Genting scions gain foothold in Australia, eye Asia gaming deals

Two scions of Malaysia's Genting gaming empire inked a deal on Tuesday to gain control of listed Australian wagering group Two Way Ltd as they seek to build their own casino and leisure business in southeast Asia.

Joey Lim Keong Yew and Ben Lim Keong Hoe, grandsons of Genting founder, the late Lim Goh Tong, and nephews of current CEO and chairman KT Lim, are behind a reverse takeover that will give the Australian company a 75 percent stake in an expanding casino and hotel complex in Vietnam.

Donaco Singapore, the company controlled by Joey Lim and Ben Lim, will acquire 95 percent of Two Way, to be renamed Donaco International Ltd.

Despite the close family link to Genting, Joey Lim said there were no financial ties between Genting and Donaco.

The deal comes as Genting, which owns several resorts and casinos across Asia under a number of subsidiaries, seeks to raise its stake in Australia's Echo Entertainment , which is also being targeted by Australian billionaire James Packer.

"They are two isolated events that just so happened to happen at the same time," Lim told Reuters in an interview. "We have both have our own individual objectives and targets and we will pursue them independently and objectively."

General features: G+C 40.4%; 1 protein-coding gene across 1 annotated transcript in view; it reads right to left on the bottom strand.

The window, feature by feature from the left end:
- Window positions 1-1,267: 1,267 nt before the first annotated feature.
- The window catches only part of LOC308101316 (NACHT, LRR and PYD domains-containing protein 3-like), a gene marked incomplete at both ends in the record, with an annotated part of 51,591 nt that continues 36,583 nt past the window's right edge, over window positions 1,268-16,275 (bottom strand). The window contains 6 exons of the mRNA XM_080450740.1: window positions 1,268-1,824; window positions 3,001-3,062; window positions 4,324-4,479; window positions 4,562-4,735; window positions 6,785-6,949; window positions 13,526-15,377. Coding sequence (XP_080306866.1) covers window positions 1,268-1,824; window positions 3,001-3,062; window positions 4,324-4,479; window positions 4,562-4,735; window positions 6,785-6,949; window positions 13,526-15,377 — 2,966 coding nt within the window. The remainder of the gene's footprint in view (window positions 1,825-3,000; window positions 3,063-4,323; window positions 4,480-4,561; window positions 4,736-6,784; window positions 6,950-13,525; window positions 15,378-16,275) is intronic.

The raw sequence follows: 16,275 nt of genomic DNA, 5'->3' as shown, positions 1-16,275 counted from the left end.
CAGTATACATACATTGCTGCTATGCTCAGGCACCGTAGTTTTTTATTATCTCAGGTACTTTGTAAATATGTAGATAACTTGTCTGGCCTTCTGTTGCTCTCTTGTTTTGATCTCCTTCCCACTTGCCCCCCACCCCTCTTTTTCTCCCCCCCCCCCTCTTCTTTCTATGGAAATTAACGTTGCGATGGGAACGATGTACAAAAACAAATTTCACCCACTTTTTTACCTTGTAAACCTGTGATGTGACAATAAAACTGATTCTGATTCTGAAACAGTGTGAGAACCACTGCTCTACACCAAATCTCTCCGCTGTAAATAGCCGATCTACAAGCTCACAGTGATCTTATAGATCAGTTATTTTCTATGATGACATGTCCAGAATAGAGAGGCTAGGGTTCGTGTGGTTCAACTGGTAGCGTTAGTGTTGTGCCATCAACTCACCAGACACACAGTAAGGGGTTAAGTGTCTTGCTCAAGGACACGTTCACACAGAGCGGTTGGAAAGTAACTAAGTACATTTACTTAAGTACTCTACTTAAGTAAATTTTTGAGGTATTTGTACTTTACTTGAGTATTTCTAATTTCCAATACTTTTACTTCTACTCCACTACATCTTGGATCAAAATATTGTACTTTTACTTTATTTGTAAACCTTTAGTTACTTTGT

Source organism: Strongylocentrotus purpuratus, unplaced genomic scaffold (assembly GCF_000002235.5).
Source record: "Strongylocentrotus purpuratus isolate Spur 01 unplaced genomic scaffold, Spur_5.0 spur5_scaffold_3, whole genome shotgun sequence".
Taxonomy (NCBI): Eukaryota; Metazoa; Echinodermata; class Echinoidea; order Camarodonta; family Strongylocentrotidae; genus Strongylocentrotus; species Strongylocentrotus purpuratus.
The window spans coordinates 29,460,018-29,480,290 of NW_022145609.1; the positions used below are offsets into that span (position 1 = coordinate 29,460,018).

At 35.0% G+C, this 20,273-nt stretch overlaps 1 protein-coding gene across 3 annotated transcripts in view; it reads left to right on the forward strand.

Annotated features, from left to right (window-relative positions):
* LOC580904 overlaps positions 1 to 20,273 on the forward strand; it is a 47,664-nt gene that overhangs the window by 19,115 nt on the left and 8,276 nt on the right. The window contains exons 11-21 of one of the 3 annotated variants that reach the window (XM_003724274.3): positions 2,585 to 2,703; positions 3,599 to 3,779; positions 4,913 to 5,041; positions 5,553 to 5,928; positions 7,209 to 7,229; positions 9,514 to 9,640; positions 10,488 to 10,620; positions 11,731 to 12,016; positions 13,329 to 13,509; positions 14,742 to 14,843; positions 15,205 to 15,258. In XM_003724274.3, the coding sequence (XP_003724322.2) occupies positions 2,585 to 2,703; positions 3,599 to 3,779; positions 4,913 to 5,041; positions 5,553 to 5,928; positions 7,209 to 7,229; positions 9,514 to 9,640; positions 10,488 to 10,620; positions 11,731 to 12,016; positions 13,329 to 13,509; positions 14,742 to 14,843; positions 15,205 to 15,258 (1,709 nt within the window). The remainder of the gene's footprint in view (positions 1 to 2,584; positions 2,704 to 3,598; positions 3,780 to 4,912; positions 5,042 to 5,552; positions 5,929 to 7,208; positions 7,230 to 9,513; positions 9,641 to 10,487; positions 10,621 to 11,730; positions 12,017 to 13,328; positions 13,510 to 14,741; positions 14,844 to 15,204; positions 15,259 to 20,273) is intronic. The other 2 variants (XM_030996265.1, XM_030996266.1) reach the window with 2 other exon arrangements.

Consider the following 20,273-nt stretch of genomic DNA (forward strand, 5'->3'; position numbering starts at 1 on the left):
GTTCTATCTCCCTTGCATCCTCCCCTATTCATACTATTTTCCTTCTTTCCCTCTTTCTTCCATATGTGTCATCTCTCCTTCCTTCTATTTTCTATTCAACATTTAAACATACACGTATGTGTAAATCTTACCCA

The listed group will initially focus on the expansion of the Lao Cai International casino and hotel complex in Vietnam, which represents all of Donaco's assets, but is also planning two similar projects and a casino cruise ship.

Two Way, which has a market capitalization of about $4.5 million, has been developing interactive television wagering applications which are being used in Australia.

Donaco had considered Singapore and Hong Kong to invest but believed markets there were saturated with offerings from places like gaming mecca Macau, Lim said.

"We felt we could bring a very compelling package to Australian investors in the form of a gaming play in one of the emerging markets with the highest growth in the world," he said.

The expansion of Lao Cai to a 428-room hotel with a casino housing 26 gaming tables and 150 slot machines, due for completion next year, is expected to provide a significant boost to revenue.

Lao Cai had revenues of $12.1 million and profit after tax of $6.3 million last year. Revenue was up 38 percent in the first six months of this year, the company said.

Mak Siew Wei, an executive director of Donaco who will join the Two Way board, said two similar casino-hotel projects in two other Asian countries were "far along" the planning stages, but declined to give more details due to the sensitivity of licensing negotiations.

"The expertise or the assets we would like to look at would usually be at border towns where you can tap both country's customers," he said.

The company has also identified a cruise ship it intends to buy for a planned route in China. Other possibilities include real estate investments and gaming opportunities online and in the TV market in China.

Lim said Donaco planned to tap capital markets for financing "in the near future", possibly the second or third quarter of next year.

Two Way shareholders will vote on the deal on November 22.

(Reporting by Jane Wardell; Editing by Richard Pullin)